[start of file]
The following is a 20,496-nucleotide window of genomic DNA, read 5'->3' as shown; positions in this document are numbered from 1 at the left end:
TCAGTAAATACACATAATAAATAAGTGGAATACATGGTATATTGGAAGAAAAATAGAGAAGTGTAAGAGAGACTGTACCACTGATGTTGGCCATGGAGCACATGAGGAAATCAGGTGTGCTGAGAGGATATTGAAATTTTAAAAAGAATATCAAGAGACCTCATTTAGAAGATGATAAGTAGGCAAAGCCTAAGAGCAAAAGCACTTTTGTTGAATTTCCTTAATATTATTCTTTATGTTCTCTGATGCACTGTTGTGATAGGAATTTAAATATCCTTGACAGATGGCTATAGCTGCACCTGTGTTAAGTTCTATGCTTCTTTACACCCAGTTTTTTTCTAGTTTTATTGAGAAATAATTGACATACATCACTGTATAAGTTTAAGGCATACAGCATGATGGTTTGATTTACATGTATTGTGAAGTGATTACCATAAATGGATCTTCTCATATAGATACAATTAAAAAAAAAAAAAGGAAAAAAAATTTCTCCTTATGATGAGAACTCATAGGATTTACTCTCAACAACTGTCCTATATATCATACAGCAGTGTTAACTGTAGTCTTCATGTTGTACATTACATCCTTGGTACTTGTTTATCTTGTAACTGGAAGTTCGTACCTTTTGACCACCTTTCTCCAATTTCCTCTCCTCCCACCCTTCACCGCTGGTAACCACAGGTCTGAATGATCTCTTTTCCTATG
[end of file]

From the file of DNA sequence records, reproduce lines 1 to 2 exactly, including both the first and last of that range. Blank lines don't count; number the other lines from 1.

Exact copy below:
The following is a 20,496-nucleotide window of genomic DNA, read 5'->3' as shown; positions in this document are numbered from 1 at the left end:
TCAGTAAATACACATAATAAATAAGTGGAATACATGGTATATTGGAAGAAAAATAGAGAAGTGTAAGAGAGACTGTACCACTGATGTTGGCCATGGAGCACATGAGGAAATCAGGTGTGCTGAGAGGATATTGAAATTTTAAAAAGAATATCAAGAGACCTCATTTAGAAGATGATAAGTAGGCAAAGCCTAAGAGCAAAAGCACTTTTGTTGAATTTCCTTAATATTATTCTTTATGTTCTCTGATGCACTGTTGTGATAGGAATTTAAATATCCTTGACAGATGGCTATAGCTGCACCTGTGTTAAGTTCTATGCTTCTTTACACCCAGTTTTTTTCTAGTTTTATTGAGAAATAATTGACATACATCACTGTATAAGTTTAAGGCATACAGCATGATGGTTTGATTTACATGTATTGTGAAGTGATTACCATAAATGGATCTTCTCATATAGATACAATTAAAAAAAAAAAAAGGAAAAAAAATTTCTCCTTATGATGAGAACTCATAGGATTTACTCTCAACAACTGTCCTATATATCATACAGCAGTGTTAACTGTAGTCTTCATGTTGTACATTACATCCTTGGTACTTGTTTATCTTGTAACTGGAAGTTCGTACCTTTTGACCACCTTTCTCCAATTTCCTCTCCTCCCACCCTTCACCGCTGGTAACCACAGGTCTGAATGATCTCTTTTCCTATG